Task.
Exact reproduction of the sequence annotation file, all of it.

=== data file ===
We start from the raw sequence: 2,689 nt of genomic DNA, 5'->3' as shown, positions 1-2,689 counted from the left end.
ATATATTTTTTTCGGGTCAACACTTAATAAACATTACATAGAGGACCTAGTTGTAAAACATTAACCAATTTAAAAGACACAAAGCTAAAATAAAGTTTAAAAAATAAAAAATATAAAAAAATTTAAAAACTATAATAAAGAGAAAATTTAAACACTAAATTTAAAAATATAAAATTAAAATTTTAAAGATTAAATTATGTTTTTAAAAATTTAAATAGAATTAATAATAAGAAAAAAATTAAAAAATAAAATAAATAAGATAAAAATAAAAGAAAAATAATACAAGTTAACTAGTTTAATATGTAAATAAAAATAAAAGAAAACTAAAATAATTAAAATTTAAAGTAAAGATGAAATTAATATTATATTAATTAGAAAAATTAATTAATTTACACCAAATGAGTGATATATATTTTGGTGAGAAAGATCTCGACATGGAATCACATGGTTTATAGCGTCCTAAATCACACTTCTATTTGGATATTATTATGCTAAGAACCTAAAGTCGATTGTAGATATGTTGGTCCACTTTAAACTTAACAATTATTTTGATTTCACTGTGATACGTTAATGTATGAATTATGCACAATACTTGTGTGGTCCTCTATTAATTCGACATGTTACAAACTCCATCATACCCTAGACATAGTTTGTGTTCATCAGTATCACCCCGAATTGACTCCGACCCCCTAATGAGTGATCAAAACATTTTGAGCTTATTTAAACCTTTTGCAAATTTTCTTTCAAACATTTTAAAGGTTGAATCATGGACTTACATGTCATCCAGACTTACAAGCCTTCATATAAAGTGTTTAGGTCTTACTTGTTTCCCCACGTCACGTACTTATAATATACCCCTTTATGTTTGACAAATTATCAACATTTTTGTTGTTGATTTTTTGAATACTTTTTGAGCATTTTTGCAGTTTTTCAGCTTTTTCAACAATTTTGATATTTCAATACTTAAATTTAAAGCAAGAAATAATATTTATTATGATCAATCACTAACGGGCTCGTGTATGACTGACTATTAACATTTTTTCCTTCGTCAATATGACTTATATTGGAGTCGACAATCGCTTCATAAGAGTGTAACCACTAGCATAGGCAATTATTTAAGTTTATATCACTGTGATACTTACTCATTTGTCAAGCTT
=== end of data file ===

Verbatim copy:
We start from the raw sequence: 2,689 nt of genomic DNA, 5'->3' as shown, positions 1-2,689 counted from the left end.
ATATATTTTTTTCGGGTCAACACTTAATAAACATTACATAGAGGACCTAGTTGTAAAACATTAACCAATTTAAAAGACACAAAGCTAAAATAAAGTTTAAAAAATAAAAAATATAAAAAAATTTAAAAACTATAATAAAGAGAAAATTTAAACACTAAATTTAAAAATATAAAATTAAAATTTTAAAGATTAAATTATGTTTTTAAAAATTTAAATAGAATTAATAATAAGAAAAAAATTAAAAAATAAAATAAATAAGATAAAAATAAAAGAAAAATAATACAAGTTAACTAGTTTAATATGTAAATAAAAATAAAAGAAAACTAAAATAATTAAAATTTAAAGTAAAGATGAAATTAATATTATATTAATTAGAAAAATTAATTAATTTACACCAAATGAGTGATATATATTTTGGTGAGAAAGATCTCGACATGGAATCACATGGTTTATAGCGTCCTAAATCACACTTCTATTTGGATATTATTATGCTAAGAACCTAAAGTCGATTGTAGATATGTTGGTCCACTTTAAACTTAACAATTATTTTGATTTCACTGTGATACGTTAATGTATGAATTATGCACAATACTTGTGTGGTCCTCTATTAATTCGACATGTTACAAACTCCATCATACCCTAGACATAGTTTGTGTTCATCAGTATCACCCCGAATTGACTCCGACCCCCTAATGAGTGATCAAAACATTTTGAGCTTATTTAAACCTTTTGCAAATTTTCTTTCAAACATTTTAAAGGTTGAATCATGGACTTACATGTCATCCAGACTTACAAGCCTTCATATAAAGTGTTTAGGTCTTACTTGTTTCCCCACGTCACGTACTTATAATATACCCCTTTATGTTTGACAAATTATCAACATTTTTGTTGTTGATTTTTTGAATACTTTTTGAGCATTTTTGCAGTTTTTCAGCTTTTTCAACAATTTTGATATTTCAATACTTAAATTTAAAGCAAGAAATAATATTTATTATGATCAATCACTAACGGGCTCGTGTATGACTGACTATTAACATTTTTTCCTTCGTCAATATGACTTATATTGGAGTCGACAATCGCTTCATAAGAGTGTAACCACTAGCATAGGCAATTATTTAAGTTTATATCACTGTGATACTTACTCATTTGTCAAGCTT